Choosing the Right Kind of Bible- Episode 44

Choosing the Right Kind of Bible- Episode 44

The Better Bible Reading Podcast With Kevin Morris

Sometimes the reason we fail to read our Bible is because we’ve failed to create an incentive for different types of Bible reading. This is where choosing the right kind of Bible becomes a helpful incentive for daily Bible reading. This is Episode 44 of the Better Bible Reading Podcast!




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Choosing the Right Kind of Bible: A Simple Guide

You may notice a theme in the episodes so far this year on the podcast. First, I welcomed you into the new year by sharing my Bible reading plan for 2020. Second, I talked to you about some major Bible reading distractions and why we must eliminate them from our lives (one day at a time of course). If you haven’t had a chance to check out those episodes, please do so before listening today as they’ll help set the stage for where I’m coming from.

That being said, suppose you’re on board with what I’ve been saying so far this year. But what happens when you have a bad day? What do you do if the incentive for reading is just not there? Well, there’s a few different options. First, you could decide that bad days means no Bible reading. Obviously you could choose this option, but there’s nothing better about that option. And for anyone who cares enough about reading their Bibles to take the time to listen to this (or read this), this is really a non-option.

A Better Bible Reading Incentive

A better Bible reading incentive for those not so good days is to investigate assess what we need to adjust and change about ourselves so that reading becomes a how instead of an if scenario.

Think about it: The Bible is God’s Word for us. It is conversation- communication with the majestic God of the universe. But the way we engage with God’s word can happen in different ways. Think about Nehemiah 8 for example. God’s people return to His word after a time of rebellion and rejection. The people sit down to receive God’s word, but how do they do this? They listened to it read to be sure, but they were also taught the word by the scribes so that they could understand the meaning of God’s word to them:

Also Jeshua, Bani, Sherebiah, Jamin, Akkub, Shabbethai, Hodiah, Maaseiah, Kelita, Azariah, Jozabad, Hanan, Pelaiah, the Levites, helped the people to understand the Law, while the people remained in their places. They read from the book, from the Law of God, clearly, and they gave the sense, so that the people understood the reading. (English Standard Version, Nehemiah 8:7-8)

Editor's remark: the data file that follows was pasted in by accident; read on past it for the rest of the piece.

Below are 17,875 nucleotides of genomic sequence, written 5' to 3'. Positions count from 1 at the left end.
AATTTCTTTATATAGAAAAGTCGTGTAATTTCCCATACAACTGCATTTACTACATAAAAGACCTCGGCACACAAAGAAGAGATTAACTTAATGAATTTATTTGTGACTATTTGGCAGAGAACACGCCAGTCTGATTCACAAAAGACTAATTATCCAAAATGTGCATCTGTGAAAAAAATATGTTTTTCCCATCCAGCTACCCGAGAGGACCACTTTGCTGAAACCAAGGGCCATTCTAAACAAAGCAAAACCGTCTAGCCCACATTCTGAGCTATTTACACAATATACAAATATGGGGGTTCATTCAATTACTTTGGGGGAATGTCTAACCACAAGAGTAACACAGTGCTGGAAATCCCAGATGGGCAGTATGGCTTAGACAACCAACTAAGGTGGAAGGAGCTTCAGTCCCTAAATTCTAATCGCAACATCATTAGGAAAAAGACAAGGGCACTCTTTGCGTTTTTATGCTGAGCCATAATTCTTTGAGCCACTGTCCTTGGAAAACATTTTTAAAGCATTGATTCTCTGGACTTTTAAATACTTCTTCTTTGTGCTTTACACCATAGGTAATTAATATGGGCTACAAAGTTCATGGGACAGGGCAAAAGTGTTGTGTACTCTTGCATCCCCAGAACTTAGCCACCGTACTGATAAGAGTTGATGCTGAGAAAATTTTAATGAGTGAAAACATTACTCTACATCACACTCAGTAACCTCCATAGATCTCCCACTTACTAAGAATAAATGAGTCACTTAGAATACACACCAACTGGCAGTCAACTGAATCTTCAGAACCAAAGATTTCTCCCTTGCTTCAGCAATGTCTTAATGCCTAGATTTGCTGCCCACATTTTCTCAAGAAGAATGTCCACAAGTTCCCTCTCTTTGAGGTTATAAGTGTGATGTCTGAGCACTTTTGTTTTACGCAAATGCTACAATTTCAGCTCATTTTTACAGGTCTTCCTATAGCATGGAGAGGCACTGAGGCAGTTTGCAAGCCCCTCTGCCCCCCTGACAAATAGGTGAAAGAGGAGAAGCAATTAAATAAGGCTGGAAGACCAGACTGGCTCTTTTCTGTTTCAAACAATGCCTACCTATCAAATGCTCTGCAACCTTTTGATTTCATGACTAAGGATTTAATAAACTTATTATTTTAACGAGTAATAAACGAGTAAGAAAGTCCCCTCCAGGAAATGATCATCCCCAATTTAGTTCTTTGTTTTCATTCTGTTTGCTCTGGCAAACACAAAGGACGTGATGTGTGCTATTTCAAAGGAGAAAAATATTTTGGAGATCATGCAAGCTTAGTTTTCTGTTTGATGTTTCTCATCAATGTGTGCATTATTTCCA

Much can be gathered from that very important passage in Nehemiah, which I’ve written about elsewhere. But for our conversation today, I want to use that concept of receiving God’s word in different methods as an incentive for us to reinforce our reading. We can reinforce our reading with time management, eliminating distractions to be sure. But we need to be on the offensive as much as we are on the defensive when it comes to reading our Bibles consistently. Insert the powerful incentive of choosing the right kind of Bible. Here are four kinds of Bibles you should choose to ensure that your Bible reading is not a question of if but a question of how.

1. Choose the Right Study Bible

A good study Bible will have notes from someone who has spent dozens and perhaps hundreds of hours studying that particular book- someone who can help you understand what you’re reading. Think of this as the scribes in Nehemiah who took the time to make sure the people understood what they were hearing. While study Bibles are not perfect or inerrant in every interpretation being presented, we can benefit greatly by approaching the Bible as a student hungry to study. Study Bibles also help us ask questions we wouldn’t think to ask, such as historical background issues or the meaning of a Greek phrase.

I think a good way to view study Bibles is to think of them as written sermons or lectures alongside the text of Scripture; the notes and insights are very incredibly helpful to the reader, but they should not be your only experience of Bible-reading, the same way your Sunday morning sermon experience should not be your only experience with the Bible.

Choosing the right study Bible can be subjective, but I can’t recommend the ESV study Bible enough. It is a great work of academia and it will certainly give you a good incentive for regular Bible reading.